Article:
Night Vision Problems: What’s to Blame?

Do you have problems seeing at night?Millions of Americans do. You may just need glasses, especially if you’re nearsighted.

On the other hand, it could mean that you have cataracts or other issues. If you’re afraid to hit the road after dark because you can’t see, let your doctor know.

What Causes It?

A wide range of conditions -- from sun exposure to diabetes -- makes it hard to see at night:

Cataracts . Your eye’s lens is right behind the pupil. As you age, cells grow and die inside it. That builds up debris and leads to cataracts. They don’t hurt, but they do get worse and slowly cloud your lens. The first symptom is often worse night vision. Because cataracts distort the light that comes into your eyes, you may see halos around lights -- again, mostly at night. Blurry vision is also common.

Lack of vitamin A. It’s found in carrots and leafy vegetables. It helps keep the retina -- the back of your eye where images are focused -- healthy. Most Americans get enough vitamin A in their diets, but if you have a health issue that makes it hard for you to absorb nutrients (Crohn’s disease, celiac disease, gastric bypass), you might have night vision problems.

Not enough zinc. Without it, vitamin A may not work as well as it should. The result: night blindness. Beef, poultry, beans, and nuts are rich sources. Most people in the U.S. get plenty of it from their food.

Retinitis pigmentosa. This rare genetic disorder affects young people, usually before age 30. A decline in night vision is often the earliest symptom. Some people lose all their sight. Others keep some vision.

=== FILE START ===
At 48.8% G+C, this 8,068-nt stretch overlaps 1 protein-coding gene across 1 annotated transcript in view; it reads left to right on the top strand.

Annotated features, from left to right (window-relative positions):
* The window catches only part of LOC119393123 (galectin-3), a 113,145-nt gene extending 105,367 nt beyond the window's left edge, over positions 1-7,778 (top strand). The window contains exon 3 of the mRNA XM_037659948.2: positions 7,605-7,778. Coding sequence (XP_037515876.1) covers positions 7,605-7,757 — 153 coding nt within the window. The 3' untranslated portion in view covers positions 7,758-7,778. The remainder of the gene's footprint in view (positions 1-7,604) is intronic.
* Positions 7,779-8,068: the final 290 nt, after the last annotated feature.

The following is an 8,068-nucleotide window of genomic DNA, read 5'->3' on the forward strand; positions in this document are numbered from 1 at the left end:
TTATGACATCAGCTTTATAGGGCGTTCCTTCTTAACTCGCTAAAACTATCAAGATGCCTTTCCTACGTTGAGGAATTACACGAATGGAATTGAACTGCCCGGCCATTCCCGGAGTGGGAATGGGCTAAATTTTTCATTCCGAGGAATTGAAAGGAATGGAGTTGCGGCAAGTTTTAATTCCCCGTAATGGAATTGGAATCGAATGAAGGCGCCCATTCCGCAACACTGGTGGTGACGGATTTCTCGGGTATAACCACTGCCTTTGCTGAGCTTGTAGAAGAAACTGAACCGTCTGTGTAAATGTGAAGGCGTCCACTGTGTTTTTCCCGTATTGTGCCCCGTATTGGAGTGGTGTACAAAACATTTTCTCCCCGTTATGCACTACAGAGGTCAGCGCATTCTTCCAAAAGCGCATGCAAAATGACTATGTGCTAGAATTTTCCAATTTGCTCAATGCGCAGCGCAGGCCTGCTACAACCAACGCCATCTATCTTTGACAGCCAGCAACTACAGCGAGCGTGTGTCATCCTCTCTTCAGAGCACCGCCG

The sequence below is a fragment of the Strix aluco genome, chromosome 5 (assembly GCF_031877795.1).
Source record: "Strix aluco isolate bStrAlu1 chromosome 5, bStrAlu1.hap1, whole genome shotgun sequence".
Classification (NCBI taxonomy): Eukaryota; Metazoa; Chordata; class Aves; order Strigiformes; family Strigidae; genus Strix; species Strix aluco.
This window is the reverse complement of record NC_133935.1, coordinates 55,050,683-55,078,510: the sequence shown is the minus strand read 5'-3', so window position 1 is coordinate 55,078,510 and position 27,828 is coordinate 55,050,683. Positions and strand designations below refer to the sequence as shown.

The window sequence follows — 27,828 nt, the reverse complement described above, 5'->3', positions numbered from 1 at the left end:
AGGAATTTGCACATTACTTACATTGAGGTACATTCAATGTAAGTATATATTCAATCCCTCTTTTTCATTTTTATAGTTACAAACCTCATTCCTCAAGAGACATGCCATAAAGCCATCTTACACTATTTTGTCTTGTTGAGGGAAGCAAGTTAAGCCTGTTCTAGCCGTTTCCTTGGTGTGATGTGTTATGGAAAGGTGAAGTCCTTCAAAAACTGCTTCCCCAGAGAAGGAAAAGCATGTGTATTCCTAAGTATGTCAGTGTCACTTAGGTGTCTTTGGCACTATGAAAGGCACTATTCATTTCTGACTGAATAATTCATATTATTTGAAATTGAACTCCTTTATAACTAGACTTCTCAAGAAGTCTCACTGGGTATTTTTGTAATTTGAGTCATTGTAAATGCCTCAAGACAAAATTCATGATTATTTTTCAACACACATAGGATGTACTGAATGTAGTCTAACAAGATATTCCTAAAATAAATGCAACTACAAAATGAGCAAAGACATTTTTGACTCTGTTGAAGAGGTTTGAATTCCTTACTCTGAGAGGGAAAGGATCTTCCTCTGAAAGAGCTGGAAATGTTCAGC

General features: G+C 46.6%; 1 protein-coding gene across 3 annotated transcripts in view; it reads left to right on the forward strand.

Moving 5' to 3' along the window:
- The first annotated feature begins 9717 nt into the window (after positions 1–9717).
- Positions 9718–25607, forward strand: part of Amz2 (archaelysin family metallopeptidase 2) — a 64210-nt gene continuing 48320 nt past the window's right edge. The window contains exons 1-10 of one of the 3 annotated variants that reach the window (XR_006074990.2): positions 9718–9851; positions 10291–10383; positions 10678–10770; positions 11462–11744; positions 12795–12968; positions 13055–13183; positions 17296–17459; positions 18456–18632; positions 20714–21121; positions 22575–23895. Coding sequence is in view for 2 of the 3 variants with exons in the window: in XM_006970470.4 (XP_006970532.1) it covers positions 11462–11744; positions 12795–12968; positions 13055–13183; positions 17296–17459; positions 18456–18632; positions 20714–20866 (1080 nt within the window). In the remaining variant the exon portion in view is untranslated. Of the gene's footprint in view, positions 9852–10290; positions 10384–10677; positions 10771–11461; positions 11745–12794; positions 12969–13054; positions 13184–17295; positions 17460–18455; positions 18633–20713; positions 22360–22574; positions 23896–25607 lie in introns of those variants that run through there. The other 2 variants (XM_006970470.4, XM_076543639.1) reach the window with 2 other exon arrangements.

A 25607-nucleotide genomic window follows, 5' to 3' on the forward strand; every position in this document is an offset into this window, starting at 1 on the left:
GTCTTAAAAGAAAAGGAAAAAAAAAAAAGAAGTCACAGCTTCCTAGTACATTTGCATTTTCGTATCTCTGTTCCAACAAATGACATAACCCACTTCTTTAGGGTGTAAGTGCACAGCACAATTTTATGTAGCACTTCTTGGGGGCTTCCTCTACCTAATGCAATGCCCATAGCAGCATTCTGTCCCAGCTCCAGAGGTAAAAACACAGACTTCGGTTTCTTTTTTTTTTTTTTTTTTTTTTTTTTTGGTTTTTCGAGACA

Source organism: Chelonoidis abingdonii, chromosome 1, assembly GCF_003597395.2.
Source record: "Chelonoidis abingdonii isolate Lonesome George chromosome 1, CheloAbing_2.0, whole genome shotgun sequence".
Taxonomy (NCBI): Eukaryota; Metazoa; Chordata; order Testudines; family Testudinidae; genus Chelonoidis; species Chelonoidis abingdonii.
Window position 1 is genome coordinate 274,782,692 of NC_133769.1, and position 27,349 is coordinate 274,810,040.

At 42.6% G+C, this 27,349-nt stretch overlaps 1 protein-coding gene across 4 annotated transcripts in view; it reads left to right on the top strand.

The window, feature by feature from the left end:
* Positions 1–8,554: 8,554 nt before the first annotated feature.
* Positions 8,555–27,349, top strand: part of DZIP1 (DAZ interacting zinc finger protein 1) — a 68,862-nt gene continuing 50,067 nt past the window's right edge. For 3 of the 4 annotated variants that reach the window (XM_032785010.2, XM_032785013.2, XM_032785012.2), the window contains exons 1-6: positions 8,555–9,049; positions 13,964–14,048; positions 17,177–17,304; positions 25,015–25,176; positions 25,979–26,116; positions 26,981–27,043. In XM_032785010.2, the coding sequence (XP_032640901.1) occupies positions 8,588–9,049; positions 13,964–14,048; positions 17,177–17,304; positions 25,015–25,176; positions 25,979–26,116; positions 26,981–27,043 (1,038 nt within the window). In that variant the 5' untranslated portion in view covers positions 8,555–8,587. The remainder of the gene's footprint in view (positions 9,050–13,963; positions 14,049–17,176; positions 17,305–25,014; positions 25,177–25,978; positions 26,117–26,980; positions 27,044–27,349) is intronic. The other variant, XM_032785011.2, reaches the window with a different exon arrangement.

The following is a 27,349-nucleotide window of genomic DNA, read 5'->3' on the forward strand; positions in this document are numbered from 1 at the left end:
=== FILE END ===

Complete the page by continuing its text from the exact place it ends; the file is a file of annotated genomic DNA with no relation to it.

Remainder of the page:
Sunlight exposure. If you think your night vision is worse after a trip to the beach, you’re probably right. Sustained bright sunlight can worsen night vision for up to two days. Always wear your sunglasses to avoid this.

LASIK  surgery problems. Complications after LASIK surgery are uncommon. But a few people have night vision problems after it. The most common complaints are glare and halos around objects, both of which distort vision. You may have symptoms during the day, too. They become more noticeable and bothersome, though, at night. The characteristics of your eyes may make you more prone to night vision problems after LASIK. They are easily identified, so ask your doctor to check to see if you’re at risk.

Diabetes . It makes you more likely to have night vision problems. Over years, high blood sugar damages the blood vessels and nerves in your eyes, which leads to a condition called retinopathy. If you have trouble seeing in low light, either indoors or outside, talk to your doctor.

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How Is It Diagnosed?

A simple exam and conversation at an eye doctor's office can show the cause of your night blindness. The doctor will use drops to open your eyes up wide (he’ll call this dilation). Then he’ll look into them with a slit-lamp, an upright microscope with a bright light on it.

How Is It Treated?

What you can do for night blindness depends on the cause.

Cataracts are removed surgically. The doctor will replace your clouded natural lens with a clear artificial model known as an intraocular lens. Most people have much better vision afterward, but some still need glasses.

Diabetic retinopathy is easy to prevent if you keep tight control of blood sugar levels with medicines and diet. One treatment uses a laser to destroy the tiny blood vessels that threaten your vision. This process, called panretinal photocoagulation, will preserve your overall sight but could reduce your night vision.

Lack of vitamin A or zinc aren't common causes of night blindness. But it won’t hurt to eat foods rich in these nutrients if you have trouble seeing at night.

WebMD Medical Reference Reviewed by Alan Kozarsky, MD on January 24, 2016

Sources

SOURCES:

Yanoff, M. Ophthalmology, 2nd edition, Mosby, 2004.

Ophthalmology, 1983.

Office of Dietary Substances: "Zinc."

Christian, P. American Journal of Clinical Nutrition, 2001.

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